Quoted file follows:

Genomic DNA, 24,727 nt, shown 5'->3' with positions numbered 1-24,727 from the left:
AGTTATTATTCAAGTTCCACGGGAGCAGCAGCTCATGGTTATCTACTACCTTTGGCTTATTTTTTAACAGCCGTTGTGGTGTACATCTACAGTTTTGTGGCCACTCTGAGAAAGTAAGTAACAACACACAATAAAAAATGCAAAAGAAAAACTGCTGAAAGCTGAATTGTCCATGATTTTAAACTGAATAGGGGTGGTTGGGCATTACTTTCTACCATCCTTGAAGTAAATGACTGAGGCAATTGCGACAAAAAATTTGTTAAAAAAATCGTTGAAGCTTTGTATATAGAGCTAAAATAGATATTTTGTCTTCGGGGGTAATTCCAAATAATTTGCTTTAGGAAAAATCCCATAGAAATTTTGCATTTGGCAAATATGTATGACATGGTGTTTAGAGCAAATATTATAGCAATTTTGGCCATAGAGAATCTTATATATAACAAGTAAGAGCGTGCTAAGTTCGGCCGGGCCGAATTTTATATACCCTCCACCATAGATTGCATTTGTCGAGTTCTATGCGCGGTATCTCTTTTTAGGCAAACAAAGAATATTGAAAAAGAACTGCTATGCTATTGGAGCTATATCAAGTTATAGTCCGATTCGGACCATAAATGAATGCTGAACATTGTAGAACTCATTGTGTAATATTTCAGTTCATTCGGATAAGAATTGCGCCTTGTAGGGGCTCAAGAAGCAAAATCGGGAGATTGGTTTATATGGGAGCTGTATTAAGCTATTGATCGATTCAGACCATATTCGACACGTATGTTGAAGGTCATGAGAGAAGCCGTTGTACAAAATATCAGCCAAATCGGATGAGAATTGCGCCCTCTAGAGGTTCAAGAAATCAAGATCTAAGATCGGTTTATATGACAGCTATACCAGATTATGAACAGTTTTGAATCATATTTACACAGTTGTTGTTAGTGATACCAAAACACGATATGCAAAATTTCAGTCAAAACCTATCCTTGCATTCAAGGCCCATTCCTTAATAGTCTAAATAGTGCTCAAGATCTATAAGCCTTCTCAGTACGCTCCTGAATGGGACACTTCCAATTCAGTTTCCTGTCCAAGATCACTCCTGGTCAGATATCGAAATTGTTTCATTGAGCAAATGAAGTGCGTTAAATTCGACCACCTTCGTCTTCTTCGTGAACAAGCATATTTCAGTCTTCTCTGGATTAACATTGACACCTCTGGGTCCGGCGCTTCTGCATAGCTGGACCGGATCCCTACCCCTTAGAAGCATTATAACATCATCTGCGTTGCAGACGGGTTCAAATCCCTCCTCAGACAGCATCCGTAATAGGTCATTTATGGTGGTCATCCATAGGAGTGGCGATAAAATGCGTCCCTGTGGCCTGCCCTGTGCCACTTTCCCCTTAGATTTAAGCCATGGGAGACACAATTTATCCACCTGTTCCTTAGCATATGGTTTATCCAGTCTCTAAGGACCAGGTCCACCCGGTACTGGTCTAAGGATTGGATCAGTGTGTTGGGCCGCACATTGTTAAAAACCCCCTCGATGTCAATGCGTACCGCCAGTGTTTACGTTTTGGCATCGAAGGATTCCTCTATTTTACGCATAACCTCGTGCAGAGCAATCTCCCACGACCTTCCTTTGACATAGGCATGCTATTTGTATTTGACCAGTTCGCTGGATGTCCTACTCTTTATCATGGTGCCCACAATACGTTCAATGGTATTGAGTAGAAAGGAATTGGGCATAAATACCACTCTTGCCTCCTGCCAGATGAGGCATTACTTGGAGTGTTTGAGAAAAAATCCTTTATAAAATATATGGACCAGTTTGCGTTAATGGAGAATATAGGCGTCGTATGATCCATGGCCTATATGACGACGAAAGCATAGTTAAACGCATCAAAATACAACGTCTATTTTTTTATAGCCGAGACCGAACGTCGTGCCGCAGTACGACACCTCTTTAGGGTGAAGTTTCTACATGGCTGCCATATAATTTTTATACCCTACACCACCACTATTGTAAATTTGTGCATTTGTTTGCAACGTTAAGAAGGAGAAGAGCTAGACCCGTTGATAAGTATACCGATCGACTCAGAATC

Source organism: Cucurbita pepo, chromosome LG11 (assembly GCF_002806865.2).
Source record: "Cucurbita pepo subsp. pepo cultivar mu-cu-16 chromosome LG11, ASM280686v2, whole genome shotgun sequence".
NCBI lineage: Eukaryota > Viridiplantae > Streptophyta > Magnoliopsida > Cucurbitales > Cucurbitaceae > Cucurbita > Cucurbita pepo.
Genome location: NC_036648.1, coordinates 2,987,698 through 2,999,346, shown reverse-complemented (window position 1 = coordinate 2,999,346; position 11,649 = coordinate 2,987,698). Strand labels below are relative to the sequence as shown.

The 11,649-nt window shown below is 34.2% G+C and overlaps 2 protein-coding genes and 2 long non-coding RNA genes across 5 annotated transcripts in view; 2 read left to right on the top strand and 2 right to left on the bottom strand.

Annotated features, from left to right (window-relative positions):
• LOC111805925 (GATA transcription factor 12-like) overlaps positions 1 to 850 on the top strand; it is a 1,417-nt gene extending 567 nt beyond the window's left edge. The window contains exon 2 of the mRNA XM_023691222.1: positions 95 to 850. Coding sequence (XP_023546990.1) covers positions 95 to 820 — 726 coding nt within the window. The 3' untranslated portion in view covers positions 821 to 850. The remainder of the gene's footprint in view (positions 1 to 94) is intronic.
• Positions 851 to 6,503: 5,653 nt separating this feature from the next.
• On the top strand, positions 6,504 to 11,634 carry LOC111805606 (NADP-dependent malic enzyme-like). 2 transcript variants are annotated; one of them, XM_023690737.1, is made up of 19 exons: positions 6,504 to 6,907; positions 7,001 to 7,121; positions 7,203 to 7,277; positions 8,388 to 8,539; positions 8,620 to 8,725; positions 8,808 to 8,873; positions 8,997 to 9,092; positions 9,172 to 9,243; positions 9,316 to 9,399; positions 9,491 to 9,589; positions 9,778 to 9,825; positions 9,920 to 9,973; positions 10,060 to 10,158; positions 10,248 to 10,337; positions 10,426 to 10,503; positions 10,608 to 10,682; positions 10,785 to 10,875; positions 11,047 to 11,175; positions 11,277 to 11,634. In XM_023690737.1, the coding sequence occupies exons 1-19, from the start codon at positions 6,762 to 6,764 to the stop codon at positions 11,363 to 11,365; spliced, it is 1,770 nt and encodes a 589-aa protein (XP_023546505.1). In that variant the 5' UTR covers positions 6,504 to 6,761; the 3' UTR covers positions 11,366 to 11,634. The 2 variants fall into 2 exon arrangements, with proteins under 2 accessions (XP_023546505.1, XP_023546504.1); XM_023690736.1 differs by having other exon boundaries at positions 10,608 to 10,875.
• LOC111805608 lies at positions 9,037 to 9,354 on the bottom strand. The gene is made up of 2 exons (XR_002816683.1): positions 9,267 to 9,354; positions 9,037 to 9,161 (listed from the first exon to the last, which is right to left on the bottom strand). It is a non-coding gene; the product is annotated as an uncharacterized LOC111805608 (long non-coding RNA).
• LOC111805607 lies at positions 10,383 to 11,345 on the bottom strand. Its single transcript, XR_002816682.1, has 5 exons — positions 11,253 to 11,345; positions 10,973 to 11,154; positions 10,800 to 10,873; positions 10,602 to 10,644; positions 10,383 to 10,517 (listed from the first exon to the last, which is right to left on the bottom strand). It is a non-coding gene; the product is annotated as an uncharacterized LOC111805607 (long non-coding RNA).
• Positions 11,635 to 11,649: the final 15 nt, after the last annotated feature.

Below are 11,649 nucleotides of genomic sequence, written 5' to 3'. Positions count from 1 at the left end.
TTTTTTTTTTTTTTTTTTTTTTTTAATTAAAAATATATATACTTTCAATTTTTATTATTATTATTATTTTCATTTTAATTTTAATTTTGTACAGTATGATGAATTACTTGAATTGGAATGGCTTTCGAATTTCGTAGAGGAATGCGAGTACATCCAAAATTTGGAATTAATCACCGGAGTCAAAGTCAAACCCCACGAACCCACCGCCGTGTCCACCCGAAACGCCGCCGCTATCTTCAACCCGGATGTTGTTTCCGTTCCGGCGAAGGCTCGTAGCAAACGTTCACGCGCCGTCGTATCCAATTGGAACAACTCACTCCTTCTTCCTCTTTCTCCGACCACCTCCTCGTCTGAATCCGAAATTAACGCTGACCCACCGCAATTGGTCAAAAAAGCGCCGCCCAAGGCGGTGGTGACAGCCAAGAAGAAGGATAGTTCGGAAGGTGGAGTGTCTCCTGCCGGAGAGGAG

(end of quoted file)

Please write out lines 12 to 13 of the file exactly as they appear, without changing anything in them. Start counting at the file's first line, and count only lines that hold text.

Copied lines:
• LOC111805608 lies at positions 9,037 to 9,354 on the bottom strand. The gene is made up of 2 exons (XR_002816683.1): positions 9,267 to 9,354; positions 9,037 to 9,161 (listed from the first exon to the last, which is right to left on the bottom strand). It is a non-coding gene; the product is annotated as an uncharacterized LOC111805608 (long non-coding RNA).
• LOC111805607 lies at positions 10,383 to 11,345 on the bottom strand. Its single transcript, XR_002816682.1, has 5 exons — positions 11,253 to 11,345; positions 10,973 to 11,154; positions 10,800 to 10,873; positions 10,602 to 10,644; positions 10,383 to 10,517 (listed from the first exon to the last, which is right to left on the bottom strand). It is a non-coding gene; the product is annotated as an uncharacterized LOC111805607 (long non-coding RNA).